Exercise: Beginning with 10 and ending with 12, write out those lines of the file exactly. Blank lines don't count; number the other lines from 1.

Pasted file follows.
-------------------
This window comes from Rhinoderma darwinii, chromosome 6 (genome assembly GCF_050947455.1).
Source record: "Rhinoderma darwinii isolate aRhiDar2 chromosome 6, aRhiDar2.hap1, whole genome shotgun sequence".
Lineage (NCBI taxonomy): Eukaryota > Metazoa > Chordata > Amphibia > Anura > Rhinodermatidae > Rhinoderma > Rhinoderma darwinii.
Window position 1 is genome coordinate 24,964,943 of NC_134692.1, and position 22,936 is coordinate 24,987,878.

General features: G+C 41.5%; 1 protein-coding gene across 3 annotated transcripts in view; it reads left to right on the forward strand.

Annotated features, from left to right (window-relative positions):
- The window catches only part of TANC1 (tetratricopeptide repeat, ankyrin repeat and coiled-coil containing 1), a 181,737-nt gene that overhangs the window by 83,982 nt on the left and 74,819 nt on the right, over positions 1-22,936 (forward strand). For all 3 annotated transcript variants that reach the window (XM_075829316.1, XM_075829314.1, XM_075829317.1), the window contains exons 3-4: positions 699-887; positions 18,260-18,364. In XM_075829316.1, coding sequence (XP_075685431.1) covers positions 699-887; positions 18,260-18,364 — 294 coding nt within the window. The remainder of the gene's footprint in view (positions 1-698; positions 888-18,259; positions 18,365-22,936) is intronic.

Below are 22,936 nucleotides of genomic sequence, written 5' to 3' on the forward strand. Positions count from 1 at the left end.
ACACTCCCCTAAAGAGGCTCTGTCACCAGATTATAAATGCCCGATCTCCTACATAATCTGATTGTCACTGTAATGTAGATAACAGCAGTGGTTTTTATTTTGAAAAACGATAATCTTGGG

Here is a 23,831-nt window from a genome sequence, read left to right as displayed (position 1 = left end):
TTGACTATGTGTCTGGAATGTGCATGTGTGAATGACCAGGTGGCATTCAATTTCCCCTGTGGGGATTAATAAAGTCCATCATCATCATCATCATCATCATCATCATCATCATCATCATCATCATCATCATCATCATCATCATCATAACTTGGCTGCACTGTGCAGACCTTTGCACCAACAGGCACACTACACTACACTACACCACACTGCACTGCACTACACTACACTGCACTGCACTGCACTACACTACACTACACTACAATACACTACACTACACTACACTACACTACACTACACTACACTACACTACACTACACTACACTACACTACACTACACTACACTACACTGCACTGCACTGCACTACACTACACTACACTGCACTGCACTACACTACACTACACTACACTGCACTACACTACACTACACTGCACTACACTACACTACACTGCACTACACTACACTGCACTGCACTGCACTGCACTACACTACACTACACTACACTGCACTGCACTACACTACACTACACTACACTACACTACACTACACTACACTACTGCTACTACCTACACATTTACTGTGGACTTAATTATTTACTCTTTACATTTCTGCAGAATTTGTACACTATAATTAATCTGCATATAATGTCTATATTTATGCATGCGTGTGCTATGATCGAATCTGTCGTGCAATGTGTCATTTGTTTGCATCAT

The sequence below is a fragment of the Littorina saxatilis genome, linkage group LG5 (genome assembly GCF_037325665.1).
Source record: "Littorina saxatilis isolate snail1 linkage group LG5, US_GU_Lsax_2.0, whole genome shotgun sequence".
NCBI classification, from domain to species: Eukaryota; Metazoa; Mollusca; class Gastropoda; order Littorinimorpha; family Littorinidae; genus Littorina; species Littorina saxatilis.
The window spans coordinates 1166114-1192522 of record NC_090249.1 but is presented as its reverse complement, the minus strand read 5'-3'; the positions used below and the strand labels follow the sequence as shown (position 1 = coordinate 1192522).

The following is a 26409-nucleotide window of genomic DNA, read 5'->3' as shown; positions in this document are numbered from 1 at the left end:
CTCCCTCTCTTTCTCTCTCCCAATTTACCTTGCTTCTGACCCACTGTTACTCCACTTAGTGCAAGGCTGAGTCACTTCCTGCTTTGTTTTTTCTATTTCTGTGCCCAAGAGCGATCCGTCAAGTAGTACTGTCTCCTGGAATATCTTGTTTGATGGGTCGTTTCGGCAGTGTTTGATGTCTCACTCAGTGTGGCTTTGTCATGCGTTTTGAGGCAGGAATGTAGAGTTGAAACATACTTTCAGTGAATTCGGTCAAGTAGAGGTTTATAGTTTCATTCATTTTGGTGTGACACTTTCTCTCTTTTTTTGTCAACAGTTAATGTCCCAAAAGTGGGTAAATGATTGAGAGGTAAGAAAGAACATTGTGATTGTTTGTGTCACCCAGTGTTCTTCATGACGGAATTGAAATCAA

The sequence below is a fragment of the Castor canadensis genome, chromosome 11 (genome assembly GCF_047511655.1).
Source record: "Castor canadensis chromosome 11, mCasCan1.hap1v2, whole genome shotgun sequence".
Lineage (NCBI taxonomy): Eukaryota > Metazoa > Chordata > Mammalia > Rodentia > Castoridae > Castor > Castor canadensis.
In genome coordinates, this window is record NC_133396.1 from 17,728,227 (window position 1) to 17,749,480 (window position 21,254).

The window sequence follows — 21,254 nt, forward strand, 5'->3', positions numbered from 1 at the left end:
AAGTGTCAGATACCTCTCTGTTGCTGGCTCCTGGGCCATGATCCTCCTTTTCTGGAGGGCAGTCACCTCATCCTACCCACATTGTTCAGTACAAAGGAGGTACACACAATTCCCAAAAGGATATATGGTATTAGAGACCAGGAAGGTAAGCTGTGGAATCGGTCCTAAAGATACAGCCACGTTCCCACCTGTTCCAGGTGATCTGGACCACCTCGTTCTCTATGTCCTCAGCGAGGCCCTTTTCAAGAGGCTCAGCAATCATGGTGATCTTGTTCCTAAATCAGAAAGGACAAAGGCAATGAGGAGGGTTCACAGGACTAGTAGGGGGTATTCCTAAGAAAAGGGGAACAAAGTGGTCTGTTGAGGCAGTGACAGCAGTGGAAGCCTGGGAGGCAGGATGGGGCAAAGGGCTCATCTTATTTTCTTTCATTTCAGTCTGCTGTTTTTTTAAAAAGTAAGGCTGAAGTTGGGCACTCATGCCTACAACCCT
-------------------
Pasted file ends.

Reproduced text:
Here is a 23,831-nt window from a genome sequence, read left to right as displayed (position 1 = left end):
TTGACTATGTGTCTGGAATGTGCATGTGTGAATGACCAGGTGGCATTCAATTTCCCCTGTGGGGATTAATAAAGTCCATCATCATCATCATCATCATCATCATCATCATCATCATCATCATCATCATCATCATCATCATCATCATAACTTGGCTGCACTGTGCAGACCTTTGCACCAACAGGCACACTACACTACACTACACCACACTGCACTGCACTACACTACACTGCACTGCACTGCACTACACTACACTACACTACAATACACTACACTACACTACACTACACTACACTACACTACACTACACTACACTACACTACACTACACTACACTACACTACACTACACTGCACTGCACTGCACTACACTACACTACACTGCACTGCACTACACTACACTACACTACACTGCACTACACTACACTACACTGCACTACACTACACTACACTGCACTACACTACACTGCACTGCACTGCACTGCACTACACTACACTACACTACACTGCACTGCACTACACTACACTACACTACACTACACTACACTACACTACACTACTGCTACTACCTACACATTTACTGTGGACTTAATTATTTACTCTTTACATTTCTGCAGAATTTGTACACTATAATTAATCTGCATATAATGTCTATATTTATGCATGCGTGTGCTATGATCGAATCTGTCGTGCAATGTGTCATTTGTTTGCATCAT

The sequence below is a fragment of the Littorina saxatilis genome, linkage group LG5 (genome assembly GCF_037325665.1).